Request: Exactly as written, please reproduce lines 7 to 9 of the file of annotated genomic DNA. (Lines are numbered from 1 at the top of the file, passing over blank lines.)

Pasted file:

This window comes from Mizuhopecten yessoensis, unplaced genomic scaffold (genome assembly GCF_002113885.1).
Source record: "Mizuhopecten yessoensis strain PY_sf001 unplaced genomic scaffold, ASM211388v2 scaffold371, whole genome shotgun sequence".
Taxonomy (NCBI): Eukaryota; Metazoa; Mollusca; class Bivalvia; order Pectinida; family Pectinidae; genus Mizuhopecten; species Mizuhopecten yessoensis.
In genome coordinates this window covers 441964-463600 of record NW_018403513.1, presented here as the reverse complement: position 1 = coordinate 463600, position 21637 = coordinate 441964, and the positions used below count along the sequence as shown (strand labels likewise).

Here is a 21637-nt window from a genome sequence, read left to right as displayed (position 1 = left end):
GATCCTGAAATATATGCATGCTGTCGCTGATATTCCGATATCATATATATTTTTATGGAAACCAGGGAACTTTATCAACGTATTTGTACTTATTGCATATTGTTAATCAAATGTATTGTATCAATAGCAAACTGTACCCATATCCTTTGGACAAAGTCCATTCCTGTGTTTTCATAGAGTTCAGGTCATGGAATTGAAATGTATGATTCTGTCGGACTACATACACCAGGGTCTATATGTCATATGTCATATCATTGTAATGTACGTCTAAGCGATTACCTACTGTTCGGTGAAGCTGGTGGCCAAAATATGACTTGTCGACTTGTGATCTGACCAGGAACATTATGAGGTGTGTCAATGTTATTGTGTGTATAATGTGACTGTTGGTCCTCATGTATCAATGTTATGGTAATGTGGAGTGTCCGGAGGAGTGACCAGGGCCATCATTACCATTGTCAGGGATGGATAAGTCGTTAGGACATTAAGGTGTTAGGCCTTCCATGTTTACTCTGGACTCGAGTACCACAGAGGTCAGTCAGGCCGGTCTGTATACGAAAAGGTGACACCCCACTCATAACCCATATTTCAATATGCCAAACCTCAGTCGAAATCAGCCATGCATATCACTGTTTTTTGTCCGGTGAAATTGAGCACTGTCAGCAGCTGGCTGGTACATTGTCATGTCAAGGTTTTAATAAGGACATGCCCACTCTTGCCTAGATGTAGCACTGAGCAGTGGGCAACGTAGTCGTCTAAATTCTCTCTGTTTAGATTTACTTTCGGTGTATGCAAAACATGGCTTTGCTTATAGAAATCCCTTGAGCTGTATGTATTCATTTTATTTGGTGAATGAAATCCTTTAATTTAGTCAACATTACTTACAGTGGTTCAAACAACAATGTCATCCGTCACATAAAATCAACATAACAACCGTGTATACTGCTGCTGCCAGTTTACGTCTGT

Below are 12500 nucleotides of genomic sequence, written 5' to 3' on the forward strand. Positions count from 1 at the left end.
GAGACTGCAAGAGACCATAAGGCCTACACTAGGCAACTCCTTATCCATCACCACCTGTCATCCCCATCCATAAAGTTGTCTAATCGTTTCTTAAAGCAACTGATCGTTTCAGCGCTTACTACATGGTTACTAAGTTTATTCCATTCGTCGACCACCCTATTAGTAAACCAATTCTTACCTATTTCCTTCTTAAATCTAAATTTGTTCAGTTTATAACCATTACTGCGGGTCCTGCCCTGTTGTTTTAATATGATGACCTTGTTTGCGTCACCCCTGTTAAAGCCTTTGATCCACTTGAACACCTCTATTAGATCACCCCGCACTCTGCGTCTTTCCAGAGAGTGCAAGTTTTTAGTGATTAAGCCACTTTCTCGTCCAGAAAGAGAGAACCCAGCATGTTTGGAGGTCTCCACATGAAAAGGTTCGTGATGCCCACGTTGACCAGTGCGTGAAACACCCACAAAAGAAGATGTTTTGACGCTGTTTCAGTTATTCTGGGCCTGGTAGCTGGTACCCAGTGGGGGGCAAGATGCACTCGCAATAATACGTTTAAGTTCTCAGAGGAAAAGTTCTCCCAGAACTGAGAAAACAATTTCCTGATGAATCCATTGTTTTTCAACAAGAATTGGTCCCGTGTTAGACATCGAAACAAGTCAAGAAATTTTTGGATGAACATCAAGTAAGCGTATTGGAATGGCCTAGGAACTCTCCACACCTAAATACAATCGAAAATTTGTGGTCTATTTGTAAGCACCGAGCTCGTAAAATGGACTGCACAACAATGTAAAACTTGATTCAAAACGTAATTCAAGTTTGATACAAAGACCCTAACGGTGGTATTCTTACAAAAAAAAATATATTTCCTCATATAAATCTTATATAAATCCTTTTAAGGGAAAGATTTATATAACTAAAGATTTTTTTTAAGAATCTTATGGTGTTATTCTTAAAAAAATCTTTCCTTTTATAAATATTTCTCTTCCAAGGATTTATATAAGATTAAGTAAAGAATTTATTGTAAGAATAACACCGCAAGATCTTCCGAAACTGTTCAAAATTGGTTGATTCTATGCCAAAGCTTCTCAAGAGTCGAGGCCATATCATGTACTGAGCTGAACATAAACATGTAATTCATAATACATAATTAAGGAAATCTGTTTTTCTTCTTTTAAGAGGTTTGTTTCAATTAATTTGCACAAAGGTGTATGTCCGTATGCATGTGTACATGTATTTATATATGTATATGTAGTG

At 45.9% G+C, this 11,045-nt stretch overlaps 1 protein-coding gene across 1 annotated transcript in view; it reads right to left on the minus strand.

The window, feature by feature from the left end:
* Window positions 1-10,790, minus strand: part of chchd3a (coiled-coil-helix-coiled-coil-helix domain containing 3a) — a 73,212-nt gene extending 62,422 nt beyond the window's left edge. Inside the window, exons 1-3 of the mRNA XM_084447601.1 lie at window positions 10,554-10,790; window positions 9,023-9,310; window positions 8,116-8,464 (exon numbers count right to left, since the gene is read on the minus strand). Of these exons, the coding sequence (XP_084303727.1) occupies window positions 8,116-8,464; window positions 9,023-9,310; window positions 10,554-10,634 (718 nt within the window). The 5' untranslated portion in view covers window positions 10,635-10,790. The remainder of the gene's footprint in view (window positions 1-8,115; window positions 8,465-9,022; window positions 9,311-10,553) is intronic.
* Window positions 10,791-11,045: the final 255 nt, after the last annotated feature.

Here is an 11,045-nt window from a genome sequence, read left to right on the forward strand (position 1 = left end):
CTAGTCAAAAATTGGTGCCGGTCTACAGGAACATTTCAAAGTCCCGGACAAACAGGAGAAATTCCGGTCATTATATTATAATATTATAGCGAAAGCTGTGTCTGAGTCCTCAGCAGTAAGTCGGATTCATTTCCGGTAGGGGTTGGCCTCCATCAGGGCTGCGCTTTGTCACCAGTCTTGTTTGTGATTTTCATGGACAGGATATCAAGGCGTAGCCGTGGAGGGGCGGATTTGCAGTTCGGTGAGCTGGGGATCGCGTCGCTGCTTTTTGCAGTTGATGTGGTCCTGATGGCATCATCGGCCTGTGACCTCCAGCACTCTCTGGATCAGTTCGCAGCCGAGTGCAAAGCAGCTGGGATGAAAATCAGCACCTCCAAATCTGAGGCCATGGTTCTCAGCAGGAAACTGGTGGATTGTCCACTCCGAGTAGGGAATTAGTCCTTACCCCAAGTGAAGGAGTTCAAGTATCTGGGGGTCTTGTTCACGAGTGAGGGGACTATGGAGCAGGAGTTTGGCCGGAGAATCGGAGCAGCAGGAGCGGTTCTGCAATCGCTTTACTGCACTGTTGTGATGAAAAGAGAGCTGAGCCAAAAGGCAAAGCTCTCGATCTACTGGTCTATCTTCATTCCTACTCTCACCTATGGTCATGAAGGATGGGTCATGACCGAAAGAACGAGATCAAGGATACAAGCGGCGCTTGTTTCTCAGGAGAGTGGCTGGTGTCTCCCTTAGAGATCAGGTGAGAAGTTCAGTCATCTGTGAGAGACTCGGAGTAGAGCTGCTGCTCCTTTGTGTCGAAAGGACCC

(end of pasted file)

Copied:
Below are 12500 nucleotides of genomic sequence, written 5' to 3' on the forward strand. Positions count from 1 at the left end.
GAGACTGCAAGAGACCATAAGGCCTACACTAGGCAACTCCTTATCCATCACCACCTGTCATCCCCATCCATAAAGTTGTCTAATCGTTTCTTAAAGCAACTGATCGTTTCAGCGCTTACTACATGGTTACTAAGTTTATTCCATTCGTCGACCACCCTATTAGTAAACCAATTCTTACCTATTTCCTTCTTAAATCTAAATTTGTTCAGTTTATAACCATTACTGCGGGTCCTGCCCTGTTGTTTTAATATGATGACCTTGTTTGCGTCACCCCTGTTAAAGCCTTTGATCCACTTGAACACCTCTATTAGATCACCCCGCACTCTGCGTCTTTCCAGAGAGTGCAAGTTTTTAGTGATTAAGCCACTTTCTCGTCCAGAAAGAGAGAACCCAGCATGTTTGGAGGTCTCCACATGAAAAGGTTCGTGATGCCCACGTTGACCAGTGCGTGAAACACCCACAAAAGAAGATGTTTTGACGCTGTTTCAGTTATTCTGGGCCTGGTAGCTGGTACCCAGTGGGGGGCAAGATGCACTCGCAATAATACGTTTAAGTTCTCAGAGGAAAAGTTCTCCCAGAACTGAGAAAACAATTTCCTGATGAATCCATTGTTTTTCAACAAGAATTGGTCCCGTGTTAGACATCGAAACAAGTCAAGAAATTTTTGGATGAACATCAAGTAAGCGTATTGGAATGGCCTAGGAACTCTCCACACCTAAATACAATCGAAAATTTGTGGTCTATTTGTAAGCACCGAGCTCGTAAAATGGACTGCACAACAATGTAAAACTTGATTCAAAACGTAATTCAAGTTTGATACAAAGACCCTAACGGTGGTATTCTTACAAAAAAAAATATATTTCCTCATATAAATCTTATATAAATCCTTTTAAGGGAAAGATTTATATAACTAAAGATTTTTTTTAAGAATCTTATGGTGTTATTCTTAAAAAAATCTTTCCTTTTATAAATATTTCTCTTCCAAGGATTTATATAAGATTAAGTAAAGAATTTATTGTAAGAATAACACCGCAAGATCTTCCGAAACTGTTCAAAATTGGTTGATTCTATGCCAAAGCTTCTCAAGAGTCGAGGCCATATCATGTACTGAGCTGAACATAAACATGTAATTCATAATACATAATTAAGGAAATCTGTTTTTCTTCTTTTAAGAGGTTTGTTTCAATTAATTTGCACAAAGGTGTATGTCCGTATGCATGTGTACATGTATTTATATATGTATATGTAGTG

At 45.9% G+C, this 11,045-nt stretch overlaps 1 protein-coding gene across 1 annotated transcript in view; it reads right to left on the minus strand.